The Office of Inspector General (OIG) issued a notice last week listing factors it will consider in exercising its discretion to exclude owners, officers, or managing employees of entities that have been excluded from participation in Federal health care programs or convicted of certain offenses. See Social Security Act § 1128(b)(15).
The statute allows the OIG to exclude an individual from participation in Federal health care programs simply for being an officer or managing employee of a sanctioned entity. The OIG may also exclude an owner of such an entity if he or she knew or should have known about the misconduct leading to the sanctions. In effect, the statute allows for exclusions based on guilt by association, which the OIG interprets as an attempt to “positively influence individuals’ future behavior and compliance . . . by holding individuals accountable for misconduct within entities in which they are in positions of responsibility.” The OIG’s exercise of its discretion to exclude these individuals is not subject to administrative or judicial review.
As stated above, for an owner to be excluded, the statute requires evidence that the owner knew or should have known of the conduct that formed the basis for the entity’s sanctions. The OIG stated that “if the evidence supports” such a finding, the “OIG will operate with a presumption in favor of exclusion.” In those cases, the presumption for exclusion will only be overcome if the OIG finds that “significant factors weigh against exclusion.” It is worth noting again that the OIG’s determinations on these issues are unreviewable.
For officers or managing employees to be excluded, there is no requirement that they know or should have known of the misconduct that lead to the entity's sanction so that, as the OIG states in its guidance, the “OIG has the authority to exclude every officer and managing employee of a sanctioned entity.” Although the OIG clarified that it “does not intend to exclude all officers and managing employees” of a sanctioned entity, if “there is evidence that an officer or a managing employee knew or should have known of the conduct,” the OIG “will operate with a presumption in favor of exclusion.”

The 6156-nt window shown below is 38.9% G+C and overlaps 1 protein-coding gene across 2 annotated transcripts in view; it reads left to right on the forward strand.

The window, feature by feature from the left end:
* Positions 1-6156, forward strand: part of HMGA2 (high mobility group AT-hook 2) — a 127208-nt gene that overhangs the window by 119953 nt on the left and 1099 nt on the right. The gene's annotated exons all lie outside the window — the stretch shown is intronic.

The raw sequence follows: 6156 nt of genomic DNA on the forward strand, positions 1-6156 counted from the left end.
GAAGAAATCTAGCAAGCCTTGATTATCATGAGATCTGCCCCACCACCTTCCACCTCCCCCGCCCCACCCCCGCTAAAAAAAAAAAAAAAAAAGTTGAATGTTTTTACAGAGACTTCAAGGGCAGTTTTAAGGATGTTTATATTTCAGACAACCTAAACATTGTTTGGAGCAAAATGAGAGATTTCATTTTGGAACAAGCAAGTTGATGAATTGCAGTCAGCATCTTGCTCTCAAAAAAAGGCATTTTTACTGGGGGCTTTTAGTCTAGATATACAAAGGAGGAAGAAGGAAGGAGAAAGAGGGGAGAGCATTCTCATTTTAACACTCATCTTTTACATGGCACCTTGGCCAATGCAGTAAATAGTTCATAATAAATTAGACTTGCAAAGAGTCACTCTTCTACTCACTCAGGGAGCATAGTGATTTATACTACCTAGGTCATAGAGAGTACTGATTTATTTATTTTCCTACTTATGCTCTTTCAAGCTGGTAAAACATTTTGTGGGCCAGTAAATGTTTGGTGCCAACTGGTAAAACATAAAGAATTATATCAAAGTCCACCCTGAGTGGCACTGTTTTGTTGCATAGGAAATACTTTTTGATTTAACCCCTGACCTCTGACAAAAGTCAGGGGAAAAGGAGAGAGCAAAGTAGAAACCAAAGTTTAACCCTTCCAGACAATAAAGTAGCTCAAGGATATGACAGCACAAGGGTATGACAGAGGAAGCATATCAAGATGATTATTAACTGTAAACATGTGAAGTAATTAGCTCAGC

The OIG guidance goes on to list the specific factors the OIG will consider in determining whether to exercise its discretion to exclude individuals, and divided the factors into four broad categories. First, the OIG will consider the circumstances of the misconduct and seriousness of the offense, including whether “the misconduct resulted in . . . actual or potential harm to beneficiaries or . . . financial harm to any Federal health care program or any other entity.” Second, the OIG will consider the individual’s position in the sanctioned entity, for example, considering what degree of managerial control or authority the individual had at the time of the offense. Third, the OIG will consider the individual’s actions in response to the misconduct, including whether the individual took steps to stop or mitigate the misconduct and whether the individual “disclose[d] the misconduct to the appropriate Federal or State authorities.” On this point, the OIG stated that it will only consider it a mitigating factor if the “individual . . . can demonstrate either that preventing the misconduct was impossible or that the individual exercised extraordinary care but still could not prevent the conduct.” And fourth, the OIG will consider general facts about the sanctioned entity’s structure and history such as whether “the sanctioned entity or a related entity previously been convicted of a crime or otherwise found liable for an offense.”
The OIG emphasized that this guidance is “nonbinding” and that the “presence or absence of any or all of these factors does not constitute the sole grounds for determining whether OIG will pursue exclusion.” The full set of OIG considerations are provided in the OIG guidance available by clicking here.